Now This is an excellent way to sort an array in JavaScript and probably the most efficient. However, what if the interviewer was to asked how the sort method works. If you know how to explain and to write some pseudo-code, you’ll look pretty bad if you don’t. Why does this make you look bad? Because you “didn’t code what you know.” This only explained that you could remember a scenario and execute a procedure. By procedure, I mean “your memorized instructions to solve a problem.” Which is like the worst form of programming the exists. Developers don’t need good memorization.

Good Developers apply what they know to solve problems they don’t understand how to fix. You will never remember every solution to every situation. New challenges present themselves every day, and you won’t understand how to solve them every time. That’s why it’s good to “code what you know” because you’ll consistently be applying your “problem solving” skills rather than your ability to memorize “procedures.”

So what do you do if you don’t know how the .sort the method works. Apply what you know and if you don’t fully understand what I’m about to explain, go back to the basics and learn more. My advice is the “Rabbit Whole” method. Anytime you don’t understand something, research. If you don’t understand the research, research some more. If the topic is too complex, take it down a level; repeat that step until you make some progress.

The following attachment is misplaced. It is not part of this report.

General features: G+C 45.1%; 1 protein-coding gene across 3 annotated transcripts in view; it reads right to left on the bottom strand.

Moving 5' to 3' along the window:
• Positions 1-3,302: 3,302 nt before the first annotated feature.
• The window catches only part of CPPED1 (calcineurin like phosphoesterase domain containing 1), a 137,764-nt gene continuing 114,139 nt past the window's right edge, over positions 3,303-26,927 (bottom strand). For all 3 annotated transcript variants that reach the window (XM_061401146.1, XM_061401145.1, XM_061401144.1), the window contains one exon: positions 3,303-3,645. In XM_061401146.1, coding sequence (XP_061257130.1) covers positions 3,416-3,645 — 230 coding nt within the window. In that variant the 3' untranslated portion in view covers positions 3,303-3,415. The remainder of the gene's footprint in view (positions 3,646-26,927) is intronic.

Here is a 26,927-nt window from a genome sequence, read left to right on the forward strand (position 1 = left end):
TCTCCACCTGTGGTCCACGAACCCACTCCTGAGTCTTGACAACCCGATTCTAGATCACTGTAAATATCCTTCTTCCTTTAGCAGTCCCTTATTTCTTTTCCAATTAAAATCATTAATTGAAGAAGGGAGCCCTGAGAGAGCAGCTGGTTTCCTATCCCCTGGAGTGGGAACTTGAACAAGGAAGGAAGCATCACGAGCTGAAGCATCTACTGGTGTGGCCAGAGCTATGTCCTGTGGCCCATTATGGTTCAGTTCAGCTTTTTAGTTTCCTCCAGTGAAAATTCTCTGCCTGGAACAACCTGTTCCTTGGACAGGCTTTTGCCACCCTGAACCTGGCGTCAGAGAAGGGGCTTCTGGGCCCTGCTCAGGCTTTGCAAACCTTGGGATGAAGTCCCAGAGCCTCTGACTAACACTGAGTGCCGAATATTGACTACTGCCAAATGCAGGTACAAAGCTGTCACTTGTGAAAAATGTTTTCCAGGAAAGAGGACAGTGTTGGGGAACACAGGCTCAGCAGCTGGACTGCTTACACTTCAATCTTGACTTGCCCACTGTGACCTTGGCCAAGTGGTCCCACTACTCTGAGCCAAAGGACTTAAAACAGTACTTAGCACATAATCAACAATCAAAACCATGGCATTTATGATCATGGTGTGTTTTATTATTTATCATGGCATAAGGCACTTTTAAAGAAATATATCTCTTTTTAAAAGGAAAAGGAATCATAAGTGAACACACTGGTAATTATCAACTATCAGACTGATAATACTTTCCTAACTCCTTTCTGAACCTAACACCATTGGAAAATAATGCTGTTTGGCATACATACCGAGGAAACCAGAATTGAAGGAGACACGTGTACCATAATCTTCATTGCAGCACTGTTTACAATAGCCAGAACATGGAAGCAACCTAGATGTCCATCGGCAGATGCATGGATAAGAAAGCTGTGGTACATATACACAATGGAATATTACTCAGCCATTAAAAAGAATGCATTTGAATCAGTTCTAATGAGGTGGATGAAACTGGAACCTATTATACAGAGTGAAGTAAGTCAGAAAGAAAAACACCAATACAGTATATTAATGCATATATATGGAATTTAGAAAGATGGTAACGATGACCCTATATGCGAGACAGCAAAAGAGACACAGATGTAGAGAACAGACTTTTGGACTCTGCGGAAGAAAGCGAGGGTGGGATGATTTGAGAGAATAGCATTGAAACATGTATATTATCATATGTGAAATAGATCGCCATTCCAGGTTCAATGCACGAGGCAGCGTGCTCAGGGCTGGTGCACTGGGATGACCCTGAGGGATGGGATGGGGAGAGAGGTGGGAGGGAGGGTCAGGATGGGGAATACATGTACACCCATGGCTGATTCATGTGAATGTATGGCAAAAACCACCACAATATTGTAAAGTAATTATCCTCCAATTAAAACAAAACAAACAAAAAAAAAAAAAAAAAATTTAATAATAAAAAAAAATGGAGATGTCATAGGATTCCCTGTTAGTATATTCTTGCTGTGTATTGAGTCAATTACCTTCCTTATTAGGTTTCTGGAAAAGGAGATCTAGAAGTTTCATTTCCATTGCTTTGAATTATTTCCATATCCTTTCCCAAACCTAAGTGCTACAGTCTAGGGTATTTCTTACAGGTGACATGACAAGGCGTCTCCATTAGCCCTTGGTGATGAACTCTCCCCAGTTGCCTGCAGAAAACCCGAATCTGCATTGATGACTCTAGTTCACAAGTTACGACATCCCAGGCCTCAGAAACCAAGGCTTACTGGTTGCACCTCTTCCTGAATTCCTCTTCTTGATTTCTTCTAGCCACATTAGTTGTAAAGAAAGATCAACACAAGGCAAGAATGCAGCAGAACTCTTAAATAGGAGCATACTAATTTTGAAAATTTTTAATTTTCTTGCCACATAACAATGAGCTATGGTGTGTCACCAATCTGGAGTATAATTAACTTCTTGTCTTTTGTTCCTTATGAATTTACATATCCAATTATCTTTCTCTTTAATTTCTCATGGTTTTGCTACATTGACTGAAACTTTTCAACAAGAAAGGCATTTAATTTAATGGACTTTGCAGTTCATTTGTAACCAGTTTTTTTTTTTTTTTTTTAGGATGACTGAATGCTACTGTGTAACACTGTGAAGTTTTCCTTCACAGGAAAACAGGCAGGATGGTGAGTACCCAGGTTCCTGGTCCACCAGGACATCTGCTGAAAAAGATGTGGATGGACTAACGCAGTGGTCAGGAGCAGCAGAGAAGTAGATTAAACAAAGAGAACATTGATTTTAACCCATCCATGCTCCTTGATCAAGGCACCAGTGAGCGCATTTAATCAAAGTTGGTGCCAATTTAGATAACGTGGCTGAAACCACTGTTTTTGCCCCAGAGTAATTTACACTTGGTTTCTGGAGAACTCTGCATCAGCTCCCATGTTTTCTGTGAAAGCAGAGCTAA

If you have somewhat of an understanding of ASCII, this will make a lot more sense. However, if you don’t, ASCII is a character encoding that returns a numeric value that allows us to evaluate words like numbers.

Examples of Sorting When you Don’t Understand Built-in Methods

First:

Here is a list of random words from a method I concocted for a list of 433,551 words from a text file I downloaded as a zip then used nodeJS to create a giant array.

Then we need to create a function that, when given an array, will return an array order alphabetically. To be totally transparent, I actually copied this from StackOverflow though I did write my own code. I just liked this one more after getting mine to work.

Then We look at the result from sorting the with both the built-in function and custom function.

I’m not sure that these are even words, but here you have it.

To go back to “code what you know,” I’m not saying that you have to have a complete understanding of everything you do. However, you need to understand two tremendous things “what is the problem I’m solving” and “How do I know how to solve it.” In other words, even if you know there is a better way, if you’re not sure how something works, you should try writing using what you do know.

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I love tackling new and exciting challenges and working with software because it’s consistently changing, which is exciting.

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Cameron J. Leverett

Cameron J. Leverett

I love tackling new and exciting challenges and working with software because it’s consistently changing, which is exciting.